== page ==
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Unclaimed Property

BUSINESS
October 20, 2008 | Scott J. Wilson
If you could use a little extra cash -- and, hey, who couldn't? -- ask the state of California whether it has some money you've forgotten about. The state's unclaimed-property program has $5.1 billion, belonging to 8.2 million people and organizations, from neglected bank accounts, safe deposit boxes, stocks, mutual funds, bonds, insurance policies, estates and other sources.
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BUSINESS
December 17, 2006 | Abigail Goldman
Retailers sometimes earn millions of dollars when shoppers fail to cash in the full amount of their gift cards. But not always. States vary in their rules for handling unredeemed gift cards. In some areas, never-cashed-in gift cards are considered unclaimed property and their cash value must be turned over to the state. But in states like California that prohibit expiration dates on gift cards, retailers are allowed -- after several years -- to record leftover balances as revenue.
CALIFORNIA | LOCAL
March 18, 1999 | STEVE HARVEY
Leaving the Van Gogh exhibit, Jerry Clark of Glendale paused to ask one of the workers at the L.A. County Museum of Art what artist would be the subject of the next show. "Uh, uh, Pico Rivera," the worker said. Luckily another worker was nearby and interjected, "Diego Rivera." So Clark got the true picture. * DINING GUIDE FOR THE ADVENTUROUS: On this week's menu (see accompanying), Bill Hughes found "a great deal for that big eater in the family."
NEWS
March 17, 1988 | CARL INGRAM, Times Staff Writer
A Superior Court judge Wednesday gave state Controller Gray Davis permission to start the enormous task of "reuniting" Bank of America depositors with $47 million in cash the bank took from their dormant accounts. The action of Judge A. Richard Backus appeared to knock down the final barrier to resolution of the contentious 13-year-long fight between the state controller's office and the bank.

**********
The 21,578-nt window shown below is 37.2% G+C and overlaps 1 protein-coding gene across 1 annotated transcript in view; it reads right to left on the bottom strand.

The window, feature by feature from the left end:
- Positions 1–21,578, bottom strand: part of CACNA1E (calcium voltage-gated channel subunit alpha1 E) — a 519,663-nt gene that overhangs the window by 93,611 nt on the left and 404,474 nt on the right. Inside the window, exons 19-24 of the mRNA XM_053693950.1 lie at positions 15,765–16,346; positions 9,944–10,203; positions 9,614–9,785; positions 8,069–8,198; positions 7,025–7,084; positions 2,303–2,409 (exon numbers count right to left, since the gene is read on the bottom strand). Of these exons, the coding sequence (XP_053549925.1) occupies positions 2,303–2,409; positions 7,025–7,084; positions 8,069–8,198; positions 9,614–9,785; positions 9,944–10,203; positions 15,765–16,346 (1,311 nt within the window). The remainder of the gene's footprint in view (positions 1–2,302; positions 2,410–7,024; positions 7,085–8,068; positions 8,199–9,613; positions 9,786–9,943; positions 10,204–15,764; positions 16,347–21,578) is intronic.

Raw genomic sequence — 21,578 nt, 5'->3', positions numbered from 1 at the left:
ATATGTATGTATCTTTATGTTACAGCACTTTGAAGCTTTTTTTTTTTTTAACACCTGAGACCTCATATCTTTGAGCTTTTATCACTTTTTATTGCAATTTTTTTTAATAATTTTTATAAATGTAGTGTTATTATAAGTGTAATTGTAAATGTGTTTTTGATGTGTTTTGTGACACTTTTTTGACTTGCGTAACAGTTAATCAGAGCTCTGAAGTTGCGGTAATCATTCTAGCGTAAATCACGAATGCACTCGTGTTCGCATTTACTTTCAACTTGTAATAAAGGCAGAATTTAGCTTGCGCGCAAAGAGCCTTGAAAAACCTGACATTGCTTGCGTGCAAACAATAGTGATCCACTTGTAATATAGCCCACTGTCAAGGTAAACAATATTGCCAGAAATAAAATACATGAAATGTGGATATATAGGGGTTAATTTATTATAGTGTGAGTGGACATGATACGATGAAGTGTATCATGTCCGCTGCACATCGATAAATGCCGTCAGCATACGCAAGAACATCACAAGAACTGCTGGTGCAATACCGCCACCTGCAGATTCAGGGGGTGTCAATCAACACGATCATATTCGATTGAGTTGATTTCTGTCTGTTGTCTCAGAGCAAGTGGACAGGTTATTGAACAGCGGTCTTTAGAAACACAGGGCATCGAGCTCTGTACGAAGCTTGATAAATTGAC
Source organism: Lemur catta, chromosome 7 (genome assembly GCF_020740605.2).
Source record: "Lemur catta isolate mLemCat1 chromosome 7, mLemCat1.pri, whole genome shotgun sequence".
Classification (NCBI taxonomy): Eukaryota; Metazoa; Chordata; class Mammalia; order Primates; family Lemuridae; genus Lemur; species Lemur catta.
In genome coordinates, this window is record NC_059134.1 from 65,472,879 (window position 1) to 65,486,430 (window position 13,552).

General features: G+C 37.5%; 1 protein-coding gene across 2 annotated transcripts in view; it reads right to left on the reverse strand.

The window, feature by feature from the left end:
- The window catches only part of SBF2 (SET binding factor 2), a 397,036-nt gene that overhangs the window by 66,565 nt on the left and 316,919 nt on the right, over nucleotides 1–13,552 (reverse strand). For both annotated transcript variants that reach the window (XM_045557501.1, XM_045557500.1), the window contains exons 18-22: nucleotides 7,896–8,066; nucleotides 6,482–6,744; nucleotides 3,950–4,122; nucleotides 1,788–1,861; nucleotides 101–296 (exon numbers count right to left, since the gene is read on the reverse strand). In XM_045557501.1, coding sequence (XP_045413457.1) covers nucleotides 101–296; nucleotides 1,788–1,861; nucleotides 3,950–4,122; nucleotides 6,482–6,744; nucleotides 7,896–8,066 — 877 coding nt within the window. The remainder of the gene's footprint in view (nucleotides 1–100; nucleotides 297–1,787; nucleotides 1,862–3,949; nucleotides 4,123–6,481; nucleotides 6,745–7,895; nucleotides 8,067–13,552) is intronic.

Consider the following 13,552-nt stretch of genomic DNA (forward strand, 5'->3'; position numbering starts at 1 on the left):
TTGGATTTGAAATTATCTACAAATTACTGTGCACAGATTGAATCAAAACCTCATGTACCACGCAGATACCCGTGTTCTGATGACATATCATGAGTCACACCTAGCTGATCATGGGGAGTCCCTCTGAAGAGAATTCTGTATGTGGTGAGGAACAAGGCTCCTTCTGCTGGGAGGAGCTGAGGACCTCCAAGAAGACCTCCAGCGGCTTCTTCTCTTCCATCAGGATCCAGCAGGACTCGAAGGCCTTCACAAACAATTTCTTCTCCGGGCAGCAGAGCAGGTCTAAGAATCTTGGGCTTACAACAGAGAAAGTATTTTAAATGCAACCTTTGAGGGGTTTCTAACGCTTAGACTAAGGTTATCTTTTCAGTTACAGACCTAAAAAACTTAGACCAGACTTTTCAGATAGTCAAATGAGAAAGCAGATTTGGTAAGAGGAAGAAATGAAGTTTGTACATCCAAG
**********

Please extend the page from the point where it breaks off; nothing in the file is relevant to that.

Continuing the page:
NEWS
August 15, 1999 | KATHY M. KRISTOF, TIMES STAFF WRITER
As much as $260 million in property held by the state of California is virtually impossible for the rightful owners to reclaim because their names have not been recorded, a Los Angeles Times investigation has found.
NEWS
February 27, 1988 | CARL INGRAM, Times Staff Writer
The state of California and Bank of America have reached a "historic and unique" $27.6-million settlement in their 13-year fight over the bank's former practice of wiping out dormant customer accounts and failing to pay interest on the deposits, The Times learned Friday. In the settlement, the bank agreed to pay the state $21.1 million in cash and turn over for the benefit of the public $6.
BUSINESS
May 20, 1999 | KATHY M. KRISTOF, TIMES STAFF WRITER
Ladies and gentlemen, check your safe-deposit boxes. And hurry. The California controller's office will hold its annual auction of "abandoned" property from safe-deposit boxes throughout the state May 27-28 at Hotel Sofitel in Los Angeles. Many other states will hold similar auctions in the coming months.
NEWS
May 16, 1994 | JEFF BRAZIL, TIMES STAFF WRITER
You know how it is: Things get hectic and pretty soon you've forgotten about that $50,000 in the bank. For those of you who lose your keys or forget where you park, take solace: About 100,000 Orange Countians have forgotten or abandoned savings accounts and property worth a combined $30 million, according to the State Controller's Office. In their owners' absence, every nickel has been turned over to State Controller Gray Davis for safekeeping. Or so the controller swears.
BUSINESS
May 28, 1999 | LIZ PULLIAM, TIMES STAFF WRITER
California State Controller Kathleen Connell will ask the Legislature's permission to spend more money to search for the owners of unclaimed property after The Times, on the eve of a huge state auction of supposedly abandoned safe deposit box contents, was able to quickly locate people the banks didn't find.
NEWS
May 27, 1999 | KATHY M. KRISTOF, TIMES STAFF WRITER
Rare coins, jewelry and keepsakes taken from safe deposit boxes of about 2,000 "lost" Californians will be auctioned today and Friday, but a random check by The Times has raised questions about the adequacy of efforts to find the owners. In a 24-hour period immediately before the massive sale, The Times was able to find and contact one-quarter of the owners of so-called abandoned property from a sample list of 24 individuals supplied by the state controller's office.
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